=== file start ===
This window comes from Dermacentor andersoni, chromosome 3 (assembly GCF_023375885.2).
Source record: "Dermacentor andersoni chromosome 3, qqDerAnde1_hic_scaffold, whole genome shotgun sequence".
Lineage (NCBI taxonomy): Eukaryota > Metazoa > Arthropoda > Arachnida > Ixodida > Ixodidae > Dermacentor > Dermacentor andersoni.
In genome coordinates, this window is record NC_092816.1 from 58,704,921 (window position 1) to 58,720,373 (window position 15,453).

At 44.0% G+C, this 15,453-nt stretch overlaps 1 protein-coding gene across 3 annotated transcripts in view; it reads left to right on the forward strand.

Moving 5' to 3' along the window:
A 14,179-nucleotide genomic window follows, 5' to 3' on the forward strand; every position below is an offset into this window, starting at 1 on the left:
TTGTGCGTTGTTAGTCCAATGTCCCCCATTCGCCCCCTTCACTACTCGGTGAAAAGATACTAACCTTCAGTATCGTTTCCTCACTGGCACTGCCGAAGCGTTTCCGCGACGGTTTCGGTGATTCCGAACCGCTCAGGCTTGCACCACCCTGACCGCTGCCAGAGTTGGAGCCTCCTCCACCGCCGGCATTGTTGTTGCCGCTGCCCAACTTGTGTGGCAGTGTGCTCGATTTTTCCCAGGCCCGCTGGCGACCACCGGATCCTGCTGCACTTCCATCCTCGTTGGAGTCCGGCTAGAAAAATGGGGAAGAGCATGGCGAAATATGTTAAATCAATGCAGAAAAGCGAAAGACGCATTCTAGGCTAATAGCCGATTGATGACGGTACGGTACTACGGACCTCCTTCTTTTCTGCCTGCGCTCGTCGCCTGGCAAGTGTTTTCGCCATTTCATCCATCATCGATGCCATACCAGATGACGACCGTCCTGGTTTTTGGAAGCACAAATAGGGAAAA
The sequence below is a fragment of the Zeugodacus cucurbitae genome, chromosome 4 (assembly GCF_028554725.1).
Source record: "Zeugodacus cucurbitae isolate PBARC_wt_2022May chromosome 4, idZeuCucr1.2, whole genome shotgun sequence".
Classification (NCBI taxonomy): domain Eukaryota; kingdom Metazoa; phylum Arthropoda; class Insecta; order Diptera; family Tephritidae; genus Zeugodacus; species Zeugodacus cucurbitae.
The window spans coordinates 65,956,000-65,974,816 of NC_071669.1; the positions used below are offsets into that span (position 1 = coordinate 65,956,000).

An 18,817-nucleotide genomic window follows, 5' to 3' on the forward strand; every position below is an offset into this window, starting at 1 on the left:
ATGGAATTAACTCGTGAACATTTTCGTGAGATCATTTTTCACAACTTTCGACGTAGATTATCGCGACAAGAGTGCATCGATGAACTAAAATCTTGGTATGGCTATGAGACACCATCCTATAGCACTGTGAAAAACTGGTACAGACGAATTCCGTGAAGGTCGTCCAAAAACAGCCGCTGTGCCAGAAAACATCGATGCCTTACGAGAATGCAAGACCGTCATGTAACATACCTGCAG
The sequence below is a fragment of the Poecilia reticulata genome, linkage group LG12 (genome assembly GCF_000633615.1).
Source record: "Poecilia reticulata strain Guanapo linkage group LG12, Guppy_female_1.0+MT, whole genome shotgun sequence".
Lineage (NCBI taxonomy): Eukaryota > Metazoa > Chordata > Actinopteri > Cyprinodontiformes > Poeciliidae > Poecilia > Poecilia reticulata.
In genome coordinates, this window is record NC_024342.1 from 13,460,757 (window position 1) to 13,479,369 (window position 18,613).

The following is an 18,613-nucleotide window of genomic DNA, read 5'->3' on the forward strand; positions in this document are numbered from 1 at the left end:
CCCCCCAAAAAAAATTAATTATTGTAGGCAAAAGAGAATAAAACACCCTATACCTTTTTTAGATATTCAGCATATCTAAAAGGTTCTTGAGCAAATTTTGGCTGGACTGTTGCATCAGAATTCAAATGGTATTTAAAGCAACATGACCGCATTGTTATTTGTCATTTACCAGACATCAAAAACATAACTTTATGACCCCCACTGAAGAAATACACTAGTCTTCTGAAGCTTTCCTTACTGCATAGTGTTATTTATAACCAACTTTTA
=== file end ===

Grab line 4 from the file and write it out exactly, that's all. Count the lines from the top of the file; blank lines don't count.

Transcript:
In genome coordinates, this window is record NC_092816.1 from 58,704,921 (window position 1) to 58,720,373 (window position 15,453).